I'm with ya, except I have concerns about "bogart a public space". If someone is using a public park, and not impeding traffic, part of me says they're entitled to... with reasonable time limits so other people can use the space as well.
    As far as I know this was not done during the occupy protests.They took over a public space,camped out and refused to leave.
    "A nation can survive its fools, and even the ambitious. But it cannot survive treason from within. An enemy at the gates is less formidable, for he is known and carries his banner openly. But the traitor moves amongst those within the gate freely, his sly whispers rustling through all the alleys, heard in the very halls of government itself. For the traitor appears not a traitor; he speaks in accents familiar to his victims, and he wears their face and their arguments, he appeals to the baseness that lies deep in the hearts of all men. He rots the soul of a nation, he works secretly and unknown in the night to undermine the pillars of the city, he infects the body politic so that it can no longer resist. A murder is less to fear"

    Cicero Marcus Tullius

  7. #47
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    Re: Can government use curfews & other restrictions to outlaw peaceful protests?

    Quote Originally Posted by joko104 View Post
    Nor can you spin the thousands of peaceful protesters into looters, arsonists and rioters, nor can you do so for the other 700,000 people of Baltimore.

    The media declaring all of Baltimore has exploded in rioting by showing video of the same two blocks and the same burning building over and over and over - and only showing that - does NOT make that the reality.
    No, you're right, the reality of the riot makes it reality. And yes those "thousands of peaceful protestors" become a mob the moment rioting breaks out anywhere in the mob. You do NOT have a right to protest, you have a right to peaceable assembly and to air your grievances before government.

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    Re: Can government use curfews & other restrictions to outlaw peaceful protests?

    Quote Originally Posted by clownboy View Post
    No, you're right, the reality of the riot makes it reality. And yes those "thousands of peaceful protestors" become a mob the moment rioting breaks out anywhere in the mob. You do NOT have a right to protest, you have a right to peaceable assembly and to air your grievances before government.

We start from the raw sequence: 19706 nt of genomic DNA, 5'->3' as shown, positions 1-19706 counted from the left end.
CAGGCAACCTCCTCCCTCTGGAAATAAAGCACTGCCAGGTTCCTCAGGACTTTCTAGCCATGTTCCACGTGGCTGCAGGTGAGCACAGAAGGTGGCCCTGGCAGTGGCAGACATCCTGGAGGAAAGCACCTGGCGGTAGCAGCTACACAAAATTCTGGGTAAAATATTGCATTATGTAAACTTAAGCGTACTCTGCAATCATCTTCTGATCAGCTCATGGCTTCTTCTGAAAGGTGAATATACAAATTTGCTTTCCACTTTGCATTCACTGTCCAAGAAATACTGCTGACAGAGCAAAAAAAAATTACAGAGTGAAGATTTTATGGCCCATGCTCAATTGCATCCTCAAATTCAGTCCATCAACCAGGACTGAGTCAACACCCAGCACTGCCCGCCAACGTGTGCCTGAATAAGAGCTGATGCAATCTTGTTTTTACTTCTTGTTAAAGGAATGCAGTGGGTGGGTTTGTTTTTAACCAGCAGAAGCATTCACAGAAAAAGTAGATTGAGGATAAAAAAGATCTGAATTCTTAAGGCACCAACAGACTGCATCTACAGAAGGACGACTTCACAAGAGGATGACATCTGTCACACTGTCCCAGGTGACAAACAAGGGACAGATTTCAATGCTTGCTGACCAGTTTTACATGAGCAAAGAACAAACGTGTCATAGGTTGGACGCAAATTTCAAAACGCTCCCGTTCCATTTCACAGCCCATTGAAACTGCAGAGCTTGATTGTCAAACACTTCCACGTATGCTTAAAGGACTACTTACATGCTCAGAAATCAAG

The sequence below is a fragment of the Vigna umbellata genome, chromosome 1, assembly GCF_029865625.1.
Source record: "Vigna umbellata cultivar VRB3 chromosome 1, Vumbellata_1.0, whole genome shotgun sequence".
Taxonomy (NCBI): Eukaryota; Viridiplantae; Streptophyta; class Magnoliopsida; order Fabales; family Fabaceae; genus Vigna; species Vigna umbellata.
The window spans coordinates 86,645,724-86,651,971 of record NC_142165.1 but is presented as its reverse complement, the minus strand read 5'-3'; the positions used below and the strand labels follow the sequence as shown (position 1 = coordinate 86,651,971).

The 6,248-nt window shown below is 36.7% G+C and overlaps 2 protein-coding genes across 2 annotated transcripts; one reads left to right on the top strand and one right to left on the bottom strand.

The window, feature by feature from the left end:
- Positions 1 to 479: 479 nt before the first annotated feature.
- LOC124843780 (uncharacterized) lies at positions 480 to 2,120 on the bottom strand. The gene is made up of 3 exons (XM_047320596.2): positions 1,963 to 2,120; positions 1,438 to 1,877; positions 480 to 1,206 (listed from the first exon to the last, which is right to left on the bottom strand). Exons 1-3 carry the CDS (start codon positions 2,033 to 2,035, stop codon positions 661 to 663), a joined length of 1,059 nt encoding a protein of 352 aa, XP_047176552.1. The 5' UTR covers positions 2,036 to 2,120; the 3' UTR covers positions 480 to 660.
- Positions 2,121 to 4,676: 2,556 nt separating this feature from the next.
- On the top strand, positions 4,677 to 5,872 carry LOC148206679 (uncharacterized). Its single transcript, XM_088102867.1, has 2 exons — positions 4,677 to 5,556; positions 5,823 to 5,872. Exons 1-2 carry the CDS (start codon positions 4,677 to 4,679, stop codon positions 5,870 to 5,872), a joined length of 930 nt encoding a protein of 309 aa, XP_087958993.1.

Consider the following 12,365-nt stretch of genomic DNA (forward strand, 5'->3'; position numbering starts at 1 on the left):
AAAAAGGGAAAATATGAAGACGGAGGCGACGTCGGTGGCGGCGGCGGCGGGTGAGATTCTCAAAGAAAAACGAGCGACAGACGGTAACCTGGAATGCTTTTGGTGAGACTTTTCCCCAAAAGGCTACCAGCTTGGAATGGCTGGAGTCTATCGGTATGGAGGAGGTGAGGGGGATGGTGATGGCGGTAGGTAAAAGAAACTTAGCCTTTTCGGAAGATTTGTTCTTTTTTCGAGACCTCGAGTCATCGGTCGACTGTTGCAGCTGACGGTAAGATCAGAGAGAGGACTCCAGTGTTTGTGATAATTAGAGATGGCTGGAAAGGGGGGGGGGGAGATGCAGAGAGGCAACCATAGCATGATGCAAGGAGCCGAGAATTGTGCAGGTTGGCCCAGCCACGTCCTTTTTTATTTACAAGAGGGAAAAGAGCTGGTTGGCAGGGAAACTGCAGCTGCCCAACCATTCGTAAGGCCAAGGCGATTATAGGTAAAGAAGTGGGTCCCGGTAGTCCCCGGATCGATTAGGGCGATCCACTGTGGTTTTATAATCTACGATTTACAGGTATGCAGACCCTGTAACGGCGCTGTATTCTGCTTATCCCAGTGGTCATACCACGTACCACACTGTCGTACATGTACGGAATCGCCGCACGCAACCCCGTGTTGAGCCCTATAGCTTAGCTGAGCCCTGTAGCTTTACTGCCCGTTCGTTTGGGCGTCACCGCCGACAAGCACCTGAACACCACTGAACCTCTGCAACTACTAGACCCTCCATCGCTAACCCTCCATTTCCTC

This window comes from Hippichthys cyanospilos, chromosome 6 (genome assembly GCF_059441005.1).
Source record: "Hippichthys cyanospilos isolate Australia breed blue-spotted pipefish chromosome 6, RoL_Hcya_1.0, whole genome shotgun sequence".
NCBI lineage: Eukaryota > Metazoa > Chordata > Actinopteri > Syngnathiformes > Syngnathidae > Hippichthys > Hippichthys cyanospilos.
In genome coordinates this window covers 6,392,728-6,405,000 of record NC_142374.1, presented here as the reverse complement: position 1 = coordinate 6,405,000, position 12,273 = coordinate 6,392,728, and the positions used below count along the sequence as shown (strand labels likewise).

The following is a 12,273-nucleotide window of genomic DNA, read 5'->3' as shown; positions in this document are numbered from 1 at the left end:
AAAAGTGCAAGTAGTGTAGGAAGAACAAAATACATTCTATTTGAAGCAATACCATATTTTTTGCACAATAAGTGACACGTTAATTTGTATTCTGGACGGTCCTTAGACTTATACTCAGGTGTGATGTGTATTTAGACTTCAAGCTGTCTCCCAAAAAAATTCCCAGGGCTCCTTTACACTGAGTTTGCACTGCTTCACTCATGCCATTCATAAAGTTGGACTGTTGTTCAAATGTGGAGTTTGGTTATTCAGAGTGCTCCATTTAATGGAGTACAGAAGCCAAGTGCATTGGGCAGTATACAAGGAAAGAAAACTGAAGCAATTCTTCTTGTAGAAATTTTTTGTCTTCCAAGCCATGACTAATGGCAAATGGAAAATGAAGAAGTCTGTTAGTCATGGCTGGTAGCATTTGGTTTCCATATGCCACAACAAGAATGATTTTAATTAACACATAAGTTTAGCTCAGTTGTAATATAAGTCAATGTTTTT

Your second sentence is a false assumption since that did not happen. Your last sentence is an oxymoron.

  9. #49
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    Re: Can government use curfews & other restrictions to outlaw peaceful protests?

    Quote Originally Posted by Ikari View Post
    Nobody really does, but when it comes to recognition of rights placing emphasis on liberty, you open up many avenues for people to be asinine and unproductive. Hell, the whole of the internet alone allows for that.
    Free speech means the government cannot discriminate based on the content or viewpoint of your speech. Free speech has never meant you have the right to have a demonstration wherever you want or at whatever time you want.
    Mr. Madison, what you've just said is one of the most insanely idiotic things I have ever heard. At no point in your rambling, incoherent response were you even close to anything that could be considered a rational thought. Everyone in this room is now dumber for having listened to it. I award you no points, and may God have mercy on your soul.

  10. #50
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    Re: Can government use curfews & other restrictions to outlaw peaceful protests?

    Quote Originally Posted by jamesrage View Post
    As far as I know this was not done during the occupy protests.They took over a public space,camped out and refused to leave.
    Yes, they did. Refuse to leave, that is.

    Others during other protests, though, have not.
    April Fool's Day is the one day of the year
    that people critically evaluate news articles before accepting them as true.